Maryknoll Office for Global Concerns

Representing Maryknoll Fathers & Brothers, Maryknoll Sisters, and Maryknoll Lay Missioners
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Haiti: U.S. plans peanut dumping

Maryknoll Sister Elizabeth Knoerl (center) and Haitian women

A coalition of faith and development organizations, including the Maryknoll Office for Global Concerns, sent a letter to the U.S. Department of Agriculture (USDA) and U.S. Agency for International Development (USAID) calling for the immediate cancellation of USDA’s planned shipment of 500 metric tons of U.S. peanuts to Haiti. The following article was published in the May-June 2016 issue of NewsNotes.

“Food dumping” is the practice of off-loading agricultural surpluses and expanding markets that has been shown to devastate the livelihoods of small farmers in the Global South, including in Haiti. In April 2010, former President Bill Clinton apologized to Haitian rice farmers for the United States’ dumping of surplus U.S. rice in Haiti and destroying their livelihoods. Haitian rice farmers could not compete with the cheaper U.S. rice.

Maryknoll Sisters in Haiti worry that the U.S. government will repeat this injustice, this time with peanuts. 

More than 60 U.S. and Haitian organizations, including the Maryknoll Office for Glboal Concerns, have joined a letter calling for an immediate cancellation of recent plans announced by USDA to ship 500 metric tons of peanuts to Haiti under its “Stocks for Food” program. The letter is available at

UPDATE: On May 2, the Haiti office of USAID replied to a tweet from our friends at the Mennonite Central Committee announcing our joint letter (see image below). National Public Radio picked up the story on May 5, reporting that "While the U.S. Agency for International Development declined to comment, a tweet from its Haitian office did not seem to support USDA's peanut plan."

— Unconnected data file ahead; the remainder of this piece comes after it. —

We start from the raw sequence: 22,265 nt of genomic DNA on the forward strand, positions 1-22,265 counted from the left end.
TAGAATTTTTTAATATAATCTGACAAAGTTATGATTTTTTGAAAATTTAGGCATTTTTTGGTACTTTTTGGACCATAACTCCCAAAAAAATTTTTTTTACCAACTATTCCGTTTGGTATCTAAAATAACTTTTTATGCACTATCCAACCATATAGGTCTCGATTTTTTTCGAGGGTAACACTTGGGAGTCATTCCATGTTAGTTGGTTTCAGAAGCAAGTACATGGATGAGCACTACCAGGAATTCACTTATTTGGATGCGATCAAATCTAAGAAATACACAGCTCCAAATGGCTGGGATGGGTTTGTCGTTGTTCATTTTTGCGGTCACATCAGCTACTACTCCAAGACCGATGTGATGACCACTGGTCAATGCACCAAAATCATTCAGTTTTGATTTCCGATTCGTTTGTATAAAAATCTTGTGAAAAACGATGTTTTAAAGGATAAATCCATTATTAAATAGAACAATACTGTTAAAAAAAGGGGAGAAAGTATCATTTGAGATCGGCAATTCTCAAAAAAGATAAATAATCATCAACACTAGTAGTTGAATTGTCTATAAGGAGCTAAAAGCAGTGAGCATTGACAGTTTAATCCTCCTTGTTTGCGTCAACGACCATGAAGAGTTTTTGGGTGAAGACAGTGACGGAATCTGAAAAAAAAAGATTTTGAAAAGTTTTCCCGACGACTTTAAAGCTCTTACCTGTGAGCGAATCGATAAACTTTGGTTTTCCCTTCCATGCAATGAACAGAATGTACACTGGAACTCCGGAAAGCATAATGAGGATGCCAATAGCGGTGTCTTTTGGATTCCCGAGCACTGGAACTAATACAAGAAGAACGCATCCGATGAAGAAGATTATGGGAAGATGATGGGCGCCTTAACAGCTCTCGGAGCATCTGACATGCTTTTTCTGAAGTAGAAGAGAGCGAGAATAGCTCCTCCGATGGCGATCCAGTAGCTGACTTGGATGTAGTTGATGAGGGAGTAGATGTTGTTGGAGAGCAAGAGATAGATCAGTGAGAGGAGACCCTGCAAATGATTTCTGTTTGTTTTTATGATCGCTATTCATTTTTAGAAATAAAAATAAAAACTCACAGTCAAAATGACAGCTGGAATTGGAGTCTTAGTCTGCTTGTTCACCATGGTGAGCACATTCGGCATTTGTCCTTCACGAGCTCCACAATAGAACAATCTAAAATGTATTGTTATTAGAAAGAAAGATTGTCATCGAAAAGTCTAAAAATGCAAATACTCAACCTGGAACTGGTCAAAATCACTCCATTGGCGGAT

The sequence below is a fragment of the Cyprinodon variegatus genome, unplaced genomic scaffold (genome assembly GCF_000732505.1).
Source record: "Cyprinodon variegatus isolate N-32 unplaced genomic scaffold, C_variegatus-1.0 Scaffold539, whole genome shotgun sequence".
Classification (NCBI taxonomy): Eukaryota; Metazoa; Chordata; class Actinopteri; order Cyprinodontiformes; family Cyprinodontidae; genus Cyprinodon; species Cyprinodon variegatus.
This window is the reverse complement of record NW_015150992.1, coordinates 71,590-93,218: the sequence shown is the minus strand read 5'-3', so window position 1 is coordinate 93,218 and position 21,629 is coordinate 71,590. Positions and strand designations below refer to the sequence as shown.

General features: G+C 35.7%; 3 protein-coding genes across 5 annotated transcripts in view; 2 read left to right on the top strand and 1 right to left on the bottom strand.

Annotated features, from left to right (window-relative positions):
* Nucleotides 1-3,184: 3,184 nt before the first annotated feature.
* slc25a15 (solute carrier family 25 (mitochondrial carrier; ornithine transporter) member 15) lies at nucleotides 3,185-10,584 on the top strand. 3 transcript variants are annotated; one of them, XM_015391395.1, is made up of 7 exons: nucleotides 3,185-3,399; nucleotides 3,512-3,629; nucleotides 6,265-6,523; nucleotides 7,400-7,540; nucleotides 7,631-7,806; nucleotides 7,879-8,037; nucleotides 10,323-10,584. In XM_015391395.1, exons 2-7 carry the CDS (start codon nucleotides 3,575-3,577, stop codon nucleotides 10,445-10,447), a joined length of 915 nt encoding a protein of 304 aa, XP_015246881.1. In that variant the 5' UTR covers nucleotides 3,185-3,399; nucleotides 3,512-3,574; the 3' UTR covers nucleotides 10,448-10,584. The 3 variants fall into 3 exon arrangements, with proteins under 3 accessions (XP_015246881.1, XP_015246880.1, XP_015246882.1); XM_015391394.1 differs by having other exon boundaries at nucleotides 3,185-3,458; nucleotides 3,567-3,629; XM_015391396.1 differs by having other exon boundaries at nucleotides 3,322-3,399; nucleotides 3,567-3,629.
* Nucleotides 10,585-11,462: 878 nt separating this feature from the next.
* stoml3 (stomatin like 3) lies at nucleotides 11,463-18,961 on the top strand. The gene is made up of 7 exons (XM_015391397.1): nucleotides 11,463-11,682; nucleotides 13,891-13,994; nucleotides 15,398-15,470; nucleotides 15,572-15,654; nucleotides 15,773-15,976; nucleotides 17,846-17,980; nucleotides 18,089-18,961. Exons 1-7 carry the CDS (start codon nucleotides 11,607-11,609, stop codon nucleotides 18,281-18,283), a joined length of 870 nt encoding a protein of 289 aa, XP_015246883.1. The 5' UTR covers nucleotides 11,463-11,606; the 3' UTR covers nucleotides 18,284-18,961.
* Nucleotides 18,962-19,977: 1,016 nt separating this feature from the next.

USAID Haiti office tweet

According to the letter, “When the U.S. pressed Haiti to lower its tariffs on rice, the Haitian market was flooded with rice mostly from the U.S. and the price of Haitian rice plummeted. Haitian rice farmers (who had previously produced nearly all of the country’s rice) were left with nothing. The consequences were vast and far-reaching. Many of the farmers had to move to Port-au-Prince in search of work. Port-au-Prince became overpopulated, which, in turn, is a major reason why the earthquake in 2010 was so devastating.”

Some experts in the development in Haiti suspect that the dumping of peanuts could be even more damaging. Quoting the letter, “Ricot Jean Pierre of the Haitian Platform to Advocate for Alternative Development (PAPDA) argues that the peanut program will create an even larger catastrophe than changes to Haitian rice tariffs and the flooding of markets with cheap, subsidized U.S. rice because the production of peanuts serves as a key livelihood strategy for hundreds of thousands of people (particularly women) and creates a great deal of wealth and activity in the rural areas. The proposed USDA peanut program could destroy that source of income for Haiti’s rural families, and could potentially set off a series of devastating consequences while also preventing the Haitian government from developing policies to support the nation’s agriculture, particularly in the peanuts sector.”

The letter says that the U.S. plan for peanut dumping is out of alignment with USAID strategies for food security, especially more recent policies that favor locally grown food procurement. Local and regional food procurement spurs the development of local rural economies. The coalition is extremely concerned that this plan will destroy local livelihoods in a country whose economy remains fragile. The letter asks USDA and USAID to cancel their plans to ship U.S. peanuts to Haiti.

The Maryknoll Sisters in Haiti assist women and children in guaranteeing their right to nutritious and adequate food. Sister Susan Nchubiri started a cooperative farm in La Tremblay, Haiti. It is a micro-credit project for 16 single mothers – the most vulnerable in this already poor community. They have two acres for crops that they use to generate income and feed their families. 

Photo: Maryknoll Sister Theresa Kastner (center) works with women farmers in Haiti. The devastating earthquake in Haiti in 2010 killed 220,000 and displaced 1.3 million. “I had witnessed poverty in Nepal, but it was nothing compared to that of the people of Haiti, which was already the poorest country in the Western Hemisphere before the earthquake,” said Maryknoll Sister Elizabeth Knoerl. Read more about the work of Maryknoll Sisters in Haiti at .